165. SAMUEL FREDERICK KIDD (32) and HENRY WILLIAM PHILLIPS KIDD (24) , to stealing postal orders, and Phillips to receiving and uttering the same. Mr. Holloway, an official of the Post Office, stated that Kidd had been in the Post Office for sixteen years, and that Phillips had been in the habit of receiving orders from Kidd, and cashing them at variant Post-offices to a large extent.
KIDD— Eighteen Months.
PHILLIPS— Nine Months. [Pleaded guilty: See original trial image.]
MR. SOPER Prosecuted, and MR. LEYCESTER Defended.
JUSTLY WILLIAM AUDREY . I am a solicitor, living at Chippenham—I drew this cheque for £17 10s., payable to Mrs. Caroline Burnard, on December 29th, and enclosed it in a letter addressed to her at 134, Ivydale Road, Nunhead, London, S.E.—I posted the letter about two on December 29th at the Melksham Post-office—the cheque has since passed through my bank, and been paid—it purports to be endorsed by Caroline Burnard.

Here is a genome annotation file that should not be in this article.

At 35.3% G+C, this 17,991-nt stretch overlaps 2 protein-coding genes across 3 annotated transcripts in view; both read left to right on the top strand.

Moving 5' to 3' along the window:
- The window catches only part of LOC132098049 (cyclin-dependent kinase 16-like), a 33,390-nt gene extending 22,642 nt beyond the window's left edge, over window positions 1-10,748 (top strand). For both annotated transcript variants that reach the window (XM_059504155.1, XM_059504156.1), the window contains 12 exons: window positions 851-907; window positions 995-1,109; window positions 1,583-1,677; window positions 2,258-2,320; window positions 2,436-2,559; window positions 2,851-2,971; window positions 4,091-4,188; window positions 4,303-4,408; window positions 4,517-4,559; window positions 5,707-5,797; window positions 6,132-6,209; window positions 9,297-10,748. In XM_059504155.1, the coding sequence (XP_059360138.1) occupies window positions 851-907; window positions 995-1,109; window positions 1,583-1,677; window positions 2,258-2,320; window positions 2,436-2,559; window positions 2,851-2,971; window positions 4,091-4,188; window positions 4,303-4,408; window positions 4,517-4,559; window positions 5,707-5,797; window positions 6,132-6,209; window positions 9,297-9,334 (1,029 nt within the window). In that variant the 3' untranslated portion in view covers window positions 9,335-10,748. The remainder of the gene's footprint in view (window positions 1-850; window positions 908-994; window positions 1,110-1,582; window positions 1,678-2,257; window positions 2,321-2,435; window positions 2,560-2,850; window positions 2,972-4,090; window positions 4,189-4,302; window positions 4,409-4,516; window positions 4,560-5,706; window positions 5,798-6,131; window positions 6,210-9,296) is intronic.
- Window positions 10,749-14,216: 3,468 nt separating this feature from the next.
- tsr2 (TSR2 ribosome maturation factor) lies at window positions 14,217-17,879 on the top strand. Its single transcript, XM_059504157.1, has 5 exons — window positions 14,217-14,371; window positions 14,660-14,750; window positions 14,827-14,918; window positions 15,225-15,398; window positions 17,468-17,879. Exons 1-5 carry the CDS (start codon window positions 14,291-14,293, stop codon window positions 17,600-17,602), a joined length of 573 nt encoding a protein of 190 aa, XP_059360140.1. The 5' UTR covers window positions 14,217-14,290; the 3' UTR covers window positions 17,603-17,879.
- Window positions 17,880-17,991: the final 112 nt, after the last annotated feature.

CAROLINE BURNARD . I am the wife of Edward Chichester Burnard, and live at 134, Ivydale Road, Nunhead—on December 30th I was expecting a letter from Mr. Audrey—I did not receive it—I was at home all that day—the endorsement on this cheque is not in my writing, nor made with my authority.
merchants, Bethnal Green—the prisoner is employed at the same place—on December 31st he came to me, between five and seven p.m., and handed me this cheque, and asked me to write on the back a name which he wrote on a piece of paper, "Caroline Burnar?"—I did so—he told me it was his wife's cheque.
Cross-examined. I think he has been at Warmington's about eight months—I knew him well as one of the men there—he brought the paper to my desk with the name already writte on it—I told the other girls about it—at the time it did not strike me as anything peculiar—when I heard there was something wrong about it I remembered signing it, and then I was able to say who it was.
Re-examined. When he first brought the cheque to me I asked him what name I was to write, and he went back to the counter and wrote the name on a slip of paper, and brought it to me—I did not see him write it—whether he wrote it or not at that time, I don't know.